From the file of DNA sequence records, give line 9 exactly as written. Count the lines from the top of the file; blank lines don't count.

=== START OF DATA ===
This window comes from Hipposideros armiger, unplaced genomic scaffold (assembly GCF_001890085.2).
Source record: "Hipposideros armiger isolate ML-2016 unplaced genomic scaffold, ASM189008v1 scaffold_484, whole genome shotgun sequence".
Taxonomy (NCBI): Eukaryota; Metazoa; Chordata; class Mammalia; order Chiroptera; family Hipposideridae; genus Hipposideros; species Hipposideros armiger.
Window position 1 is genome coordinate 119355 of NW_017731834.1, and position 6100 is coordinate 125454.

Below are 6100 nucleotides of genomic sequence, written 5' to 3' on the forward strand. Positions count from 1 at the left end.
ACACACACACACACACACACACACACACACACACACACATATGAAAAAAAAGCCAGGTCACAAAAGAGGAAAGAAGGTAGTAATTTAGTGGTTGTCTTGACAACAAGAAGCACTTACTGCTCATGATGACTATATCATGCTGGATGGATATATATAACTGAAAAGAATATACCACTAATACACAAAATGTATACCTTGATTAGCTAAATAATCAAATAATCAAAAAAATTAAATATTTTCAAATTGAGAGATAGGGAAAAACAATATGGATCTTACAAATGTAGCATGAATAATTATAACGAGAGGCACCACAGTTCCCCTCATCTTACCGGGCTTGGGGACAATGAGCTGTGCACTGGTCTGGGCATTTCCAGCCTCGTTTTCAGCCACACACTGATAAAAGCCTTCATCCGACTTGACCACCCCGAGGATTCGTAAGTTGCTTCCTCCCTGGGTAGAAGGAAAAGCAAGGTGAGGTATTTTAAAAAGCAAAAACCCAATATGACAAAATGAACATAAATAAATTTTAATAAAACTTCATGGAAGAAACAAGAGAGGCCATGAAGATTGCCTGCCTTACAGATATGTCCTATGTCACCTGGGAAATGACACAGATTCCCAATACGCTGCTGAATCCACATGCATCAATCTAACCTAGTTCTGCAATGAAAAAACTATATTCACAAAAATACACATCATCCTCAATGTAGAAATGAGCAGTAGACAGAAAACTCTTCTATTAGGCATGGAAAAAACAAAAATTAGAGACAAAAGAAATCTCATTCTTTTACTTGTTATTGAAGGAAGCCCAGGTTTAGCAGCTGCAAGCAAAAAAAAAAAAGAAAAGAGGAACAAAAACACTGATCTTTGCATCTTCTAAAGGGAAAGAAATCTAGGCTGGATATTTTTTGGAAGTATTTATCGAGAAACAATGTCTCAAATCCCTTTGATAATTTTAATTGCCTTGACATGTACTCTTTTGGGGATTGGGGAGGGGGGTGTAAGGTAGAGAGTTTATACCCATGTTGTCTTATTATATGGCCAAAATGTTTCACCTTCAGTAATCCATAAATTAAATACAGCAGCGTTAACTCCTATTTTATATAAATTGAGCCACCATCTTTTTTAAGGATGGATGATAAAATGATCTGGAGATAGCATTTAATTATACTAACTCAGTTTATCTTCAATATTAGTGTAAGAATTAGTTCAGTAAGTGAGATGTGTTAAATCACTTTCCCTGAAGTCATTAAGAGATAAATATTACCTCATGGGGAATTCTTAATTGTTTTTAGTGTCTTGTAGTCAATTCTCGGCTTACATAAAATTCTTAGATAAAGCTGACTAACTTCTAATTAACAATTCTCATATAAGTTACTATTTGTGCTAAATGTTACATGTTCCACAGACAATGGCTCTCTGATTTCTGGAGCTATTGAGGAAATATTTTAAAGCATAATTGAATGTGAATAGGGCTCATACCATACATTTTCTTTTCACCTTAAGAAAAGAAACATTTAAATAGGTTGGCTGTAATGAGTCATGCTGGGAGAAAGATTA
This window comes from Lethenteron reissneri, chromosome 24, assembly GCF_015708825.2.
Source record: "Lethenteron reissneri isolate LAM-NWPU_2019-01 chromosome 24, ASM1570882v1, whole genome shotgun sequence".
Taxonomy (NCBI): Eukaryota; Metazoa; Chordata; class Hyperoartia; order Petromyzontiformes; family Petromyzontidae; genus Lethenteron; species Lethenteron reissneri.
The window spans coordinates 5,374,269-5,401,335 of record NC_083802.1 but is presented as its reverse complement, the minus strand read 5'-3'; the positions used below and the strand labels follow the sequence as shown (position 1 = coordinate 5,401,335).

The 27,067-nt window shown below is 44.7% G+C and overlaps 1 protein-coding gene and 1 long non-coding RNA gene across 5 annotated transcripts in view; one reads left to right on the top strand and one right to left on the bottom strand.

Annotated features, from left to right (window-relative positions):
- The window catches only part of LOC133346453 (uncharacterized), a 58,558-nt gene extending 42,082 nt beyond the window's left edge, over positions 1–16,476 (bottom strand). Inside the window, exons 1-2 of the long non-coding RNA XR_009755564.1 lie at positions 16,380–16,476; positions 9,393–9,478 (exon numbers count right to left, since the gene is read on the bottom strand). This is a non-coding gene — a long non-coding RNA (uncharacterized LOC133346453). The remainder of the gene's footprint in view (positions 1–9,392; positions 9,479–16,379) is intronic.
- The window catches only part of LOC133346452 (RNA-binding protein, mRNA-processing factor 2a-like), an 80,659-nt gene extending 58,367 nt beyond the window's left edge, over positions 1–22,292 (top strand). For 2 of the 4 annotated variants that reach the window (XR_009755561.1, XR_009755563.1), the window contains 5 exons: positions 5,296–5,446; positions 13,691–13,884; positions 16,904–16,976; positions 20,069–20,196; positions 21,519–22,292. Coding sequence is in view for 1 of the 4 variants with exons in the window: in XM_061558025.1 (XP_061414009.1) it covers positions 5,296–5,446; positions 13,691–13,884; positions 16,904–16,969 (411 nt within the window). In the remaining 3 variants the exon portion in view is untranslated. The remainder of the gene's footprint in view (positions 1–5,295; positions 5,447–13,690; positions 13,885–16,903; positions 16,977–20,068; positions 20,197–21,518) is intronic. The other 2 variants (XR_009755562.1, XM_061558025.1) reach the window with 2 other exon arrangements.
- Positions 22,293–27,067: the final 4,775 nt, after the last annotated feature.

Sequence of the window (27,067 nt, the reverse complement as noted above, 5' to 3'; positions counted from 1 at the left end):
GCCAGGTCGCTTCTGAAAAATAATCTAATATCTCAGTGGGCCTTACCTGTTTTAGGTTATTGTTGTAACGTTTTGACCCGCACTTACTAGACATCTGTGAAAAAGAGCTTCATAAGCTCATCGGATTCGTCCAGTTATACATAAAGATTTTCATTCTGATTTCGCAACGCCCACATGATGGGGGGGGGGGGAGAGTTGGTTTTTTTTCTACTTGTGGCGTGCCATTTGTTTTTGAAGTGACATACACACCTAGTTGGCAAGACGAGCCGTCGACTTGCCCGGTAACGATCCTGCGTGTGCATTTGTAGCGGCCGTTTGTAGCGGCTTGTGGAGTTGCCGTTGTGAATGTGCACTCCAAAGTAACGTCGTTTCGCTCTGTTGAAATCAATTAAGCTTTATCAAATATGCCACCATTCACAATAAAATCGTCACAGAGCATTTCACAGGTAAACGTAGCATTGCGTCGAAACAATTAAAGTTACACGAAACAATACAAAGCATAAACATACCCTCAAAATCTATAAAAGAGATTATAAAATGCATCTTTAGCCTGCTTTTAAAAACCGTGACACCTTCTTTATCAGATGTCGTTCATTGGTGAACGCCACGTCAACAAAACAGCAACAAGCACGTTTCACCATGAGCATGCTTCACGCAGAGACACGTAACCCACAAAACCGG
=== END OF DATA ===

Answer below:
Taxonomy (NCBI): Eukaryota; Metazoa; Chordata; class Hyperoartia; order Petromyzontiformes; family Petromyzontidae; genus Lethenteron; species Lethenteron reissneri.